Here is an article I wrote in 1996 about Viet Nam and its impending AIDS epidemic. Despite a great opportunity to curb the spread of HIV and AIDS, the Vietnamese government blew it, ignoring the appeals of epidemiologists to undertake much stronger preventive measures.
(This article was originally published in the NIRA Journal, a Japanese publication, in the Summer of 1996)
by Dylan Foley
Vietnam appears to be on the edge of a devastating AIDS epidemic. The official figure for the number of HIV-positive people, 3,706 (with 148 deaths since the first case was recorded in 1990), is almost certainly underestimated by several orders of magnitude. Aid workers from non-governmental organizations say that estimates by the World Health Organization of 100,000 HIV-positive people in Vietnam are much closer to reality. More ominous are WHO reports that estimate 500,000 people in Vietnam will be HIV positive by 1998 unless massive education efforts slow the epidemic.
Vietnam still has time to prevent becoming another Thailand, with its one million HIV-positive citizens. Vietnam's only hope is through decisive and aggressive action: it must not only educate prostitutes and drug users--traditional sources for AIDS infection-- but must also create massive, active education and outreach programs directed at the mainstream population. The Vietnamese government has decided to fight the epidemic through an extensive if passive AIDS prevention campaign using television and billboards that explain HIV transmission, and by urging morality and monogamy.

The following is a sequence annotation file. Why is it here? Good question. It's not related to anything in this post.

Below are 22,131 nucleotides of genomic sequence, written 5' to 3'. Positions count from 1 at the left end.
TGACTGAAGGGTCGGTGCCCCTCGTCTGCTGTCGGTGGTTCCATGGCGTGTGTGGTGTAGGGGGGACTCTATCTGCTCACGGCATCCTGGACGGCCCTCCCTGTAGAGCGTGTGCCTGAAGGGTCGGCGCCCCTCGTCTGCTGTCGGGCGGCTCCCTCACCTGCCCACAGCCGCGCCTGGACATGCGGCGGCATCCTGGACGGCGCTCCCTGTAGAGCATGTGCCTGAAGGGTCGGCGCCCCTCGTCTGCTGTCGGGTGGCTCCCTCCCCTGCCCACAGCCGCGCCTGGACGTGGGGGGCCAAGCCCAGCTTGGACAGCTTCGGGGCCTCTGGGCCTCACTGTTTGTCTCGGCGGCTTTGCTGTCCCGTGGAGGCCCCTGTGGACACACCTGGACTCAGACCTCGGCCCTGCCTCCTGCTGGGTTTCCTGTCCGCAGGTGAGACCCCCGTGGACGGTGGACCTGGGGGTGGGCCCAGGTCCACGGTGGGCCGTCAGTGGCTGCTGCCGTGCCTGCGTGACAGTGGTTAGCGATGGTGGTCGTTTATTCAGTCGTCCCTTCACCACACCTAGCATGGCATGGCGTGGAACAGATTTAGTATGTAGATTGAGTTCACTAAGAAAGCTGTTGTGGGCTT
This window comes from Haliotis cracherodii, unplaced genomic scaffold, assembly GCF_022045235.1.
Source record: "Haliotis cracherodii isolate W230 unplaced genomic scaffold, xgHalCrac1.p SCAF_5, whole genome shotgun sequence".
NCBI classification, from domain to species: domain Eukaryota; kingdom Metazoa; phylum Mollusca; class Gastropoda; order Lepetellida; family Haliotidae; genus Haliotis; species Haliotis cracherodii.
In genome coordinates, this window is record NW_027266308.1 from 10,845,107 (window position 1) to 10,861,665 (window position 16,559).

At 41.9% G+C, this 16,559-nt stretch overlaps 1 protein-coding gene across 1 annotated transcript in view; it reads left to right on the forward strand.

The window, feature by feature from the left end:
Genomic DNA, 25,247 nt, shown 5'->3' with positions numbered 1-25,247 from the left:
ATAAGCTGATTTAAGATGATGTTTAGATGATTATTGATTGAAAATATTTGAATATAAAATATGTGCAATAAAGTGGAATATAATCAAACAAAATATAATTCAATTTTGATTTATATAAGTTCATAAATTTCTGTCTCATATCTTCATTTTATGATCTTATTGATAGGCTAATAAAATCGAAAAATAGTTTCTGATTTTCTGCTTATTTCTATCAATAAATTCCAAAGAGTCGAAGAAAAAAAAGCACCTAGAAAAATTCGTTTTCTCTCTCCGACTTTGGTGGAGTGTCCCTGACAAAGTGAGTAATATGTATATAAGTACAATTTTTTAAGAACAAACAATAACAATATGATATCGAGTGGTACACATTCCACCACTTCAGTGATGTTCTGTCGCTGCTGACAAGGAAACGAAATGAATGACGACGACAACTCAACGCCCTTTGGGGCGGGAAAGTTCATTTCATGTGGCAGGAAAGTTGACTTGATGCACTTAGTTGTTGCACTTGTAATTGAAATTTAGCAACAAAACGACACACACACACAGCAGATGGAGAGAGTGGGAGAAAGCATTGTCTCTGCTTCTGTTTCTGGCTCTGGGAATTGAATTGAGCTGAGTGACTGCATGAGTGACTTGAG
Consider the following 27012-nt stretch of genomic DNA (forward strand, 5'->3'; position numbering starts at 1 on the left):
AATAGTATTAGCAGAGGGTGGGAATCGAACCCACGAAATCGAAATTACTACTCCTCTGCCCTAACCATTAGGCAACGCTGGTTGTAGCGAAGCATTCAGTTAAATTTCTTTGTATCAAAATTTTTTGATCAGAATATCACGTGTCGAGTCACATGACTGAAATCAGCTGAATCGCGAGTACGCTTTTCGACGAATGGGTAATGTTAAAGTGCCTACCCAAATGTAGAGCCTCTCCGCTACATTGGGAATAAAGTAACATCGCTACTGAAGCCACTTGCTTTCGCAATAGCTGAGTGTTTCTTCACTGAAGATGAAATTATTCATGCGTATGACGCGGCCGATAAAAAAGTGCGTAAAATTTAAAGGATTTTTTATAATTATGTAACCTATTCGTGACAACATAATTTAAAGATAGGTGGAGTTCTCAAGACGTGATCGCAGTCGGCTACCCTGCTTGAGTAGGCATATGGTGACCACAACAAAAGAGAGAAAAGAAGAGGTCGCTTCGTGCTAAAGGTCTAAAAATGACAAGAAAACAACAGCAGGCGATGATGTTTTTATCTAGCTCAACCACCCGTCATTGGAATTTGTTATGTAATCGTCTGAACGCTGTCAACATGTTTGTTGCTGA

The government is also setting up small programs for high-risk groups using the "harm-reduction" model of AIDS education, a hands-on method that uses outreach workers. Harm-reduction education teaches sex workers to use condoms and to avoid high-risk sexual activity. Intravenous drug users are also taught to use clean hypodermic needles and not to share injection paraphernalia with other users. Government AIDS policy also focuses on educating government employees like police officers and medical workers about HIV transmission. There is some education in the schools, but it is only on HIV and AIDS transmission; no sex education courses exist. Moreover, there are no special hospitals for AIDS patients. In the destitute Vietnamese medical system, where a patient's family must go to the black market to buy medicine, the AIDS drug AZT is given only to pregnant women.